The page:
Lots of people don’t realise that although you may see work by a certain author on the bookshelves in your favourite shop, many writers still hold down a day job in addition to penning their next novel. In this series, we talk to writers about how their current – or previous – day jobs have inspired and informed their writing.
Thomas Pluck has worked on the docks, trained in martial arts in Japan, and even swept the Guggenheim museum (but not as part of a clever heist). He hails from Nutley, New Jersey, home to criminal masterminds Martha Stewart and Richard Blake, but has so far evaded capture. He is the author of ‘Bad Boy Boogie‘, his first Jay Desmarteaux crime thriller, and the upcoming story collection ‘Life During Wartime‘, both from Down & Out Books. Joyce Carol Oates calls him “a lovely kitty man.”
My thanks to the lovely kitty man for joining us to talk about how his jobs have influenced his writing.
A writer is always working, so a day job is just an extension of that. Our currency is character, so surrounding ourselves with people assists in our work, whether it’s at a coffee shop, an office, or a work site at the docks, where I worked for eight years with organized crime figures and extras from The Sopranos. They were a cheeky bunch. Richie the Stork kicked a door in for us when we lost a key. Mike the Dock Boss gave me three turkeys at Christmas for fixing his iPhone. It was impossible to not write about them, so when I needed heavies to lean on Jay Desmarteaux, I brought them in. Not to slag on The Sopranos, which I love, but the real guys are usually quiet. The knockaround guys who think they are connected tend to have more swagger, because they need it. I knew Little Sammy Corsaro before they killed him, and relatives of Vincent “The Chin” Gigante. They were gentlemen, not pushy, no trouble. At least not to citizens who weren’t in their way. Loudmouths who cause problems and affect the earning of a crew tend to disappear. You get to see the power behind things, too. When New Jersey’s governor McGreevy resigned, he was tied to a union boss who was on the way out. There was more focus on the sex scandal than the upcoming criminal trial of his former supporters, and I think that is the way the political machine wanted it.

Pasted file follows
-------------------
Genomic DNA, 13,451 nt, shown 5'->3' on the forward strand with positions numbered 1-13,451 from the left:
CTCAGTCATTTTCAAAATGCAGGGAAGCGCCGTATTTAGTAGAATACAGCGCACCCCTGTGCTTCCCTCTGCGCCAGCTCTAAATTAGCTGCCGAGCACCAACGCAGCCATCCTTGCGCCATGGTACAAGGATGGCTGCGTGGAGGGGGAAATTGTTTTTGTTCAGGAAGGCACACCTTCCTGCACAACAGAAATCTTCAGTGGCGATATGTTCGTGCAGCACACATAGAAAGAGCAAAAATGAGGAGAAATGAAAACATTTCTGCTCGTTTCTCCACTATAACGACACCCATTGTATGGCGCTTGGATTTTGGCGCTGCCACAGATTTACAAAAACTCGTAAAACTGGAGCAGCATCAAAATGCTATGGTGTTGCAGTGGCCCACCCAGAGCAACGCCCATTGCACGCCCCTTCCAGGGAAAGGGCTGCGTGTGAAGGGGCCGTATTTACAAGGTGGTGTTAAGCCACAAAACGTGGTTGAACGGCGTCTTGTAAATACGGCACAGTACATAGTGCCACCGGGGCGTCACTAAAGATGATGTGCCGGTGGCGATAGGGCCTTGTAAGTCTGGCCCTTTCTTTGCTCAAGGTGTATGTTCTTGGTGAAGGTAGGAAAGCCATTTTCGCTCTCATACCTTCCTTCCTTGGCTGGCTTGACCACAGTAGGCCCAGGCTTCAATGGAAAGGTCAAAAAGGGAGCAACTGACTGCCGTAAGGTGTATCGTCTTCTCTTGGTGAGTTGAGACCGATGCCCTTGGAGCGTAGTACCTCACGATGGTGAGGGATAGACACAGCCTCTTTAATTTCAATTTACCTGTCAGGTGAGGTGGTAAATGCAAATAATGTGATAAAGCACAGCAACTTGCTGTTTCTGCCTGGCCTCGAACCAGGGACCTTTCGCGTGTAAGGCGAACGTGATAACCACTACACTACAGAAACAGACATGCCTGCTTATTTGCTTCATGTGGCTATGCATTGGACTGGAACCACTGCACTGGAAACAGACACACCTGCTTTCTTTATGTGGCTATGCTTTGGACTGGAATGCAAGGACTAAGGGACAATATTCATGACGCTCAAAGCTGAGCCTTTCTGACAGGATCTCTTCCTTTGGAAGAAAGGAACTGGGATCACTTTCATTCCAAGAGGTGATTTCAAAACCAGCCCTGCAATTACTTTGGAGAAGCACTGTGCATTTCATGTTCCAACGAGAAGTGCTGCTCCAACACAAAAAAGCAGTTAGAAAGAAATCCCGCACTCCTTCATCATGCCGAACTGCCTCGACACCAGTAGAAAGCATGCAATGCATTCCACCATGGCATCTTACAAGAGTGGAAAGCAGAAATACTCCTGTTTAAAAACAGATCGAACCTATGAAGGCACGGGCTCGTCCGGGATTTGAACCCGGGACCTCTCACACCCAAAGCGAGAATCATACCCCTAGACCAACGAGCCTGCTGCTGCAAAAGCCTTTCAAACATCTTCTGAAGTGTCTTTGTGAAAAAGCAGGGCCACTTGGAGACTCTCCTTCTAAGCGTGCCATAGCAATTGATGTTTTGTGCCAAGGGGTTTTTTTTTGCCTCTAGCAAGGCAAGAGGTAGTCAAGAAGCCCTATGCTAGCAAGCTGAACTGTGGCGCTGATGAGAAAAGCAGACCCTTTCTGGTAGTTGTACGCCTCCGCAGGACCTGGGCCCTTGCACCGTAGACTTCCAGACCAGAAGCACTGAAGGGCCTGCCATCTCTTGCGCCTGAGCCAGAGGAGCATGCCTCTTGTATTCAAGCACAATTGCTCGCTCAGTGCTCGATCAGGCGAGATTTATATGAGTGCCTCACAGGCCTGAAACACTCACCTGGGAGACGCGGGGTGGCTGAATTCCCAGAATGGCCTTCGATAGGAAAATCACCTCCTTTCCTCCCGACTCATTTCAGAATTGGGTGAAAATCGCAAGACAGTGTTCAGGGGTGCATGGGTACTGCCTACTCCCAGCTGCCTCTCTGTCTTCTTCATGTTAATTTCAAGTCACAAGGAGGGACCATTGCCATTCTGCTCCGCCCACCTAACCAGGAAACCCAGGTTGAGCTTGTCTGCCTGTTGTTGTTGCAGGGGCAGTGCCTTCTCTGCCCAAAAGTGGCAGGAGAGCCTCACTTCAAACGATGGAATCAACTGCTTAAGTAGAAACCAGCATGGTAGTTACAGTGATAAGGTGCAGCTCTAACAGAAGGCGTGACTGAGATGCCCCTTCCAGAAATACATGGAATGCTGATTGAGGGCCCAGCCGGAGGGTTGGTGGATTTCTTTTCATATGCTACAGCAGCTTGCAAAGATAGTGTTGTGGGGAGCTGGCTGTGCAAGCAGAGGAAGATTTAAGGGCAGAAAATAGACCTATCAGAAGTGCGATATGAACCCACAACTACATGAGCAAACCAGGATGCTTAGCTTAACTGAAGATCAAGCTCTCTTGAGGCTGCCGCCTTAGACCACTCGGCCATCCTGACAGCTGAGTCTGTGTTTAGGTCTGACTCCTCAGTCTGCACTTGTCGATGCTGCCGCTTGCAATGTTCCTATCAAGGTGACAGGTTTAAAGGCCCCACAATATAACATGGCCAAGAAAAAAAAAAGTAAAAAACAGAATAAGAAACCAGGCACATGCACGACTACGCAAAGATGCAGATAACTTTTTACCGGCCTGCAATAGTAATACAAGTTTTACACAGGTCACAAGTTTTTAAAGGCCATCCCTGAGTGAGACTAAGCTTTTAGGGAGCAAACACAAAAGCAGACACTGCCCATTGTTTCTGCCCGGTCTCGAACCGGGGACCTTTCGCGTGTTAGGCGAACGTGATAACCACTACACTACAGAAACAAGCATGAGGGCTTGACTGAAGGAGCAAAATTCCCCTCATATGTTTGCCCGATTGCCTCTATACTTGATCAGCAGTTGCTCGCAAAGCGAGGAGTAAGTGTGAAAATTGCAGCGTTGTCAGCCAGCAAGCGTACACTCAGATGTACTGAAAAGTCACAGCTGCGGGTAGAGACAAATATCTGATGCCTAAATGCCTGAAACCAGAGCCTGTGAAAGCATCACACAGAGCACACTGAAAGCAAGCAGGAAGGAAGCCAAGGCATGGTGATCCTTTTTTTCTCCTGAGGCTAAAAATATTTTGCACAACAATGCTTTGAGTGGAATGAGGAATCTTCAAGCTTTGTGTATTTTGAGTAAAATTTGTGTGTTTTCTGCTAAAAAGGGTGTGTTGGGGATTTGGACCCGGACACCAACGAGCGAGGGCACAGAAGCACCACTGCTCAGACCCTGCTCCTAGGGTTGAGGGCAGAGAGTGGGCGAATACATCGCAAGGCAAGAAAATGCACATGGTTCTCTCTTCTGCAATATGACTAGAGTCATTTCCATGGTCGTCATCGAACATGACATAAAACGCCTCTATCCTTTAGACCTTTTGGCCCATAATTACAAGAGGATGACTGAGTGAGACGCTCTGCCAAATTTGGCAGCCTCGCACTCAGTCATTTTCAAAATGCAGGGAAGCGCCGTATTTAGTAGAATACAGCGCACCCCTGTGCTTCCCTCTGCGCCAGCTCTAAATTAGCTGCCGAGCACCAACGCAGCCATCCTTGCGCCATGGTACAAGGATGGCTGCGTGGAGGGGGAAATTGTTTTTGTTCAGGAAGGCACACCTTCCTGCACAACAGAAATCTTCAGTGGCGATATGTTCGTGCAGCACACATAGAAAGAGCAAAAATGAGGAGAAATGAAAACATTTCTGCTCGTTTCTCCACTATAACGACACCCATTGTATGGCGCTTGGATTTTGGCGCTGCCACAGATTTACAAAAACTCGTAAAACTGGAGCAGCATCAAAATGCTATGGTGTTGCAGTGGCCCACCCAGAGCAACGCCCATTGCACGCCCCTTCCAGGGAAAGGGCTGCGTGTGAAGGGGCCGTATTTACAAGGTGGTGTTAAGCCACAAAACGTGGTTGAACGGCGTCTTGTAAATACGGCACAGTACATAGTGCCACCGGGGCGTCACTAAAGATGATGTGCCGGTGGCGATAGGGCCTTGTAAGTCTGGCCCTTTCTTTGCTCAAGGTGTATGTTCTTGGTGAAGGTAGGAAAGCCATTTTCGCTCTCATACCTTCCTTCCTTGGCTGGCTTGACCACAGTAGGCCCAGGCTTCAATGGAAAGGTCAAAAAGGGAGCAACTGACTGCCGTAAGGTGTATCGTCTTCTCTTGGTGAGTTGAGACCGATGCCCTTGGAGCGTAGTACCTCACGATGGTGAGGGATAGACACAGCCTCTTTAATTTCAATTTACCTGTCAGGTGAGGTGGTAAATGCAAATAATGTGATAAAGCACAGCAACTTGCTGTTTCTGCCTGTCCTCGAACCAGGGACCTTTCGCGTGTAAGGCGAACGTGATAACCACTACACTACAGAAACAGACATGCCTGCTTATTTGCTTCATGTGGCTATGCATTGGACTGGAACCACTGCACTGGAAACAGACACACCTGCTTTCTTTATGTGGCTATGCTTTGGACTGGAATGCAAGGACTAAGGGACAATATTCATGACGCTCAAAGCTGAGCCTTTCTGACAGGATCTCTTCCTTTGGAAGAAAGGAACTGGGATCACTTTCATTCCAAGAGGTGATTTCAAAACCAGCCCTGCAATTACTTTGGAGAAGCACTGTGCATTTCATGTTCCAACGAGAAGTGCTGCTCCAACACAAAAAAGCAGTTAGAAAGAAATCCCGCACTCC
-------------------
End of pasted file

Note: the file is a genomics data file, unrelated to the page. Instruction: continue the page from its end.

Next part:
My job is technical, I’m a computer administrator. And it was fun working with longshoremen and stevedores, because a salaryman and a labourer view work differently. I got paid the same no matter how many hours I put in, but they were paid overtime, so they thought they were doing me a favor by asking me to perform tasks they could do themselves, like replace the toner in a printer. I thought they were being lazy, but no, they didn’t want my job to be at risk. So we got along, once we understood each other.
As a writer of crime stories, seeing the operation of a shipping terminal–made famous in season 2 of The Wire –was interesting as well. The realities of shift work, the complexity of union labor and the logistics industry, they were eye-opening, and still inspire stories and characters, such as truck drivers, construction workers, and so on. And you get to see how diverse the workers in those fields are. It’s not all white guys with mustaches. There are a lot of women driving heavy equipment. The shifts are tough, and well-paid. I’m in an office now, but the day job remains an inspiration. I work in fashion retail now, so we get younger people from all over, and it keeps me from writing about the same old boring people–like me!